Dear James: Our driveway needs to be resurfaced. Everyone in our area has either a concrete or asphalt driveway. Our budget is tight, but I want ours to be unique. What do you think of a tar-and-chip driveway? — Tracy D.
Dear Tracy: You sound like a perfect candidate for a tar-and-chip driveway. It will definitely look unique from the other driveways in your area, and you can probably have it installed at about a 30 percent to 50 percent savings over a conventional asphalt driveway.
The natural beauty of a tar-and-chip driveway (also called shoot-and-chip or seal chip in various areas of the country) is hard to beat. You can vary the appearance of a tar-and-chip driveway by the selection of the color and sizes of the gravel (stone chips) that you select.
These driveways retain their attractive colorful appearance without needing to be treated with sealers every two years like a black asphalt driveway. This makes it even friendlier to your limited budget.
Tar and chip is an old technology that has been used for country roads, drives, etc. for many years. It is similar to a typical black asphalt driveway in that it uses a combination of asphalt cement (binder) and gravel as the main structural component.
Standard asphalt (blacktop) is premixed at the manufacturer’s location and delivered to your home. Tar-and-chip driveway materials are delivered separately to your home and combined there. This is why you have complete flexibility over its final appearance.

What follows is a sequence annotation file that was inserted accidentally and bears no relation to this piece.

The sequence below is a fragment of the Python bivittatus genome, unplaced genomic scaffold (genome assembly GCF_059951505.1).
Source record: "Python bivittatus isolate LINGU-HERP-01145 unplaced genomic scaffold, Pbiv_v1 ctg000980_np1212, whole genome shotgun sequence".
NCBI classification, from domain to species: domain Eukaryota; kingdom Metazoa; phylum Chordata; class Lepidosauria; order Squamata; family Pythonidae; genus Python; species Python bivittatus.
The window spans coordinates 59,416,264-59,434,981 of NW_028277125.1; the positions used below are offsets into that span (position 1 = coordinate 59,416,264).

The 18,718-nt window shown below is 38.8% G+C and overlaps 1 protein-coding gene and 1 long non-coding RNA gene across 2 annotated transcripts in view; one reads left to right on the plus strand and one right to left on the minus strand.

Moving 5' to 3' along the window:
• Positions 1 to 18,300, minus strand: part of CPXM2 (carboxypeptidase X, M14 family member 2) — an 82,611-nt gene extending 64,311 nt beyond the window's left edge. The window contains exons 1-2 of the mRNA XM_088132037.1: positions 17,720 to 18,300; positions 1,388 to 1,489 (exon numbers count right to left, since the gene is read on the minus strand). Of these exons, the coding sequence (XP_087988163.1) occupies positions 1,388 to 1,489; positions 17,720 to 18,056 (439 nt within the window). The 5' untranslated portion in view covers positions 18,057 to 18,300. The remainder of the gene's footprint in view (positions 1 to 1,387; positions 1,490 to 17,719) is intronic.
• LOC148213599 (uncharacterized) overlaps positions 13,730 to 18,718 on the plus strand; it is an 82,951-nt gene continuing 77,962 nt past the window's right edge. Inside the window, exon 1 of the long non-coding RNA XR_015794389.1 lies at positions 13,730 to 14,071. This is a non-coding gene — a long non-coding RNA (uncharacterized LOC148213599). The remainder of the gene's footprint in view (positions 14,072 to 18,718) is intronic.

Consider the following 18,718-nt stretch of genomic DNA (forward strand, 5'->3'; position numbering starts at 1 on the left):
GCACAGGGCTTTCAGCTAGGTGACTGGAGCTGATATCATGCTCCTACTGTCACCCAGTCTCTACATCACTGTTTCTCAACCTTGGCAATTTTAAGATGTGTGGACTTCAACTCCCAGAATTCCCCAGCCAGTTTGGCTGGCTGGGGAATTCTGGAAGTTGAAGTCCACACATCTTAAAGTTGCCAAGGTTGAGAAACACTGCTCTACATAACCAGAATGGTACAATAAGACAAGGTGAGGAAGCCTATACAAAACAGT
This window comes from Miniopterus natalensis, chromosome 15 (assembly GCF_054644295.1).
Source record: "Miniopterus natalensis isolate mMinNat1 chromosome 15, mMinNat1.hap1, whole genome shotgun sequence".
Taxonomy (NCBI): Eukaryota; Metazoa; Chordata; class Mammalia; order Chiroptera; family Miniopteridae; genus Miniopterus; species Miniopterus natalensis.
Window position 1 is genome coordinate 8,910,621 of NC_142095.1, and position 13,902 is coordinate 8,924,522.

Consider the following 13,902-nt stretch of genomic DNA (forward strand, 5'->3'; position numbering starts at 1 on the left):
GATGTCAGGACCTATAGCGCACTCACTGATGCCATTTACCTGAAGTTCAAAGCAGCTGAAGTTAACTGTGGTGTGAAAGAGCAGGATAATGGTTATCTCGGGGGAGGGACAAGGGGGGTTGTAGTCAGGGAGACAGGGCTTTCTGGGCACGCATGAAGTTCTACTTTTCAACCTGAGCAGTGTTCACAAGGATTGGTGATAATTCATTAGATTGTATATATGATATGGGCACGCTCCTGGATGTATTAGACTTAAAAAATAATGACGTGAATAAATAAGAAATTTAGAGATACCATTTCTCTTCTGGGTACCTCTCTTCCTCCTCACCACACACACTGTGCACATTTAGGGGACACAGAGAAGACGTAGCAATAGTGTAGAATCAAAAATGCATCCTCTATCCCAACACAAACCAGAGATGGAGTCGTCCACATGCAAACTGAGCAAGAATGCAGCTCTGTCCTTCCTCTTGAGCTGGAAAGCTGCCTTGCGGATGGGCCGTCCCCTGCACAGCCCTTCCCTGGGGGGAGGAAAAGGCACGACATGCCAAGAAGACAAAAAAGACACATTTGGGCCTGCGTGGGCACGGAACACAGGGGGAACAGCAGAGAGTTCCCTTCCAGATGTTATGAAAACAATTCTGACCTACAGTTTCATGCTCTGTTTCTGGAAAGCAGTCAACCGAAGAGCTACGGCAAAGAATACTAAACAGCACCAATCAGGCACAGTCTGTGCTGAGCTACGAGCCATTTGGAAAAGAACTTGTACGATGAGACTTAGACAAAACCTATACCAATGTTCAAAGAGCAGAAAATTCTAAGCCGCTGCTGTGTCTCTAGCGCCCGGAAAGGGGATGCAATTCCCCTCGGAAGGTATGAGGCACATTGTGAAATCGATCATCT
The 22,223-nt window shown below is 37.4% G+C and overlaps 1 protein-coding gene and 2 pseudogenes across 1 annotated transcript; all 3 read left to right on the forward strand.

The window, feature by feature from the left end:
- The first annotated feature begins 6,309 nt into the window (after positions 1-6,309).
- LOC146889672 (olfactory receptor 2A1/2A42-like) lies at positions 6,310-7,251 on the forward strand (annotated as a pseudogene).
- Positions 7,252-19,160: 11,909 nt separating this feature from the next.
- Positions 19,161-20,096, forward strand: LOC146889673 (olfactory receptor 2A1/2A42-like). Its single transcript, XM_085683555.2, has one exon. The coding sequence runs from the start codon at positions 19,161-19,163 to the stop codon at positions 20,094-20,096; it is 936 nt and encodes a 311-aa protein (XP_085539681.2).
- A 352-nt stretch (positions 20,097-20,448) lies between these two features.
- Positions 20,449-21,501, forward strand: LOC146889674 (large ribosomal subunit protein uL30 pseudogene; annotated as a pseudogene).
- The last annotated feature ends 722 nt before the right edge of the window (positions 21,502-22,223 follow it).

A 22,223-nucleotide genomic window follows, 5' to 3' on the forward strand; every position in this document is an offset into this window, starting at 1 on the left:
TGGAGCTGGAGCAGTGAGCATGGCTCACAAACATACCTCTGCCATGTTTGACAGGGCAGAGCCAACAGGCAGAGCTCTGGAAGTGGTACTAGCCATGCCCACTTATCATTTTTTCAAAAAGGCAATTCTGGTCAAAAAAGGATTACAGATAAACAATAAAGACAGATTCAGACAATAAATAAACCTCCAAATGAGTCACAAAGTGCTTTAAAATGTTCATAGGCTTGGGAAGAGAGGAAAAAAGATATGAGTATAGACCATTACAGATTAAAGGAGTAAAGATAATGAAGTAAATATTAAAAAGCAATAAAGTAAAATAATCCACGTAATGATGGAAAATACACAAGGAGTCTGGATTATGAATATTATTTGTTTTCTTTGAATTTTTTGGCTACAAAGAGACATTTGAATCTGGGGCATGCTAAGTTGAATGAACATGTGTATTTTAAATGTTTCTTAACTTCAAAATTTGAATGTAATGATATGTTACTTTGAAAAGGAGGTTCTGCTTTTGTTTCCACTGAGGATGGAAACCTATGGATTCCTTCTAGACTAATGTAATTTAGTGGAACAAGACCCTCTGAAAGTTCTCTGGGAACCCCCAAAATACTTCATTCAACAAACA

Check with gravel dealers in your area. Gravel is available in many light and dark shades of browns, grays and pale greens. A combination is often most attractive. Also, small cubical-shaped gravel works best. The finished driveway surface is slightly rough for excellent tire traction in rain and snow.
Before you sign with a contractor and order the driveway, have your existing driveway inspected. It is very important to have a good base on which to apply the tar-and-chip surface. The surface layer, whether tar and chip or standard asphalt, is strictly a surface finish, not a support base.
A tar-and-chip driveway is usually installed in the following way. The driveway contractor will spray hot liquid asphalt over your existing driveway or gravel base. One gallon of liquid asphalt per two square yards is a commonly used rate. Gravel (chips) is often laid at a rate of about 50 pounds per square yard.
Within minutes, while the asphalt is still hot and very sticky, the gravel is spread over the asphalt. So that the asphalt stays hot and sticky long enough for the gravel to be spread, it is best to do this on a sunny spring or summer day.
Select a contractor who is familiar with and experienced at installing tar-and-chip surfaces. Also, inspect some previous jobs. If they work too slowly or use too little asphalt, the gravel will not adhere adequately. If they use too much asphalt, it can come up through the gravel over time and diminish its unique, attractive appearance.
You can expect this tar-and-chip surface to last for about eight to 10 years. If you had to have your old driveway surface removed first because it was in poor condition, consider having two coats of tar and chip done. This surface can last up to 14 years.
Send your questions to Here’s How, 6906 Royalgreen Dr., Cincinnati, OH 45244 or visit www.dulley.com.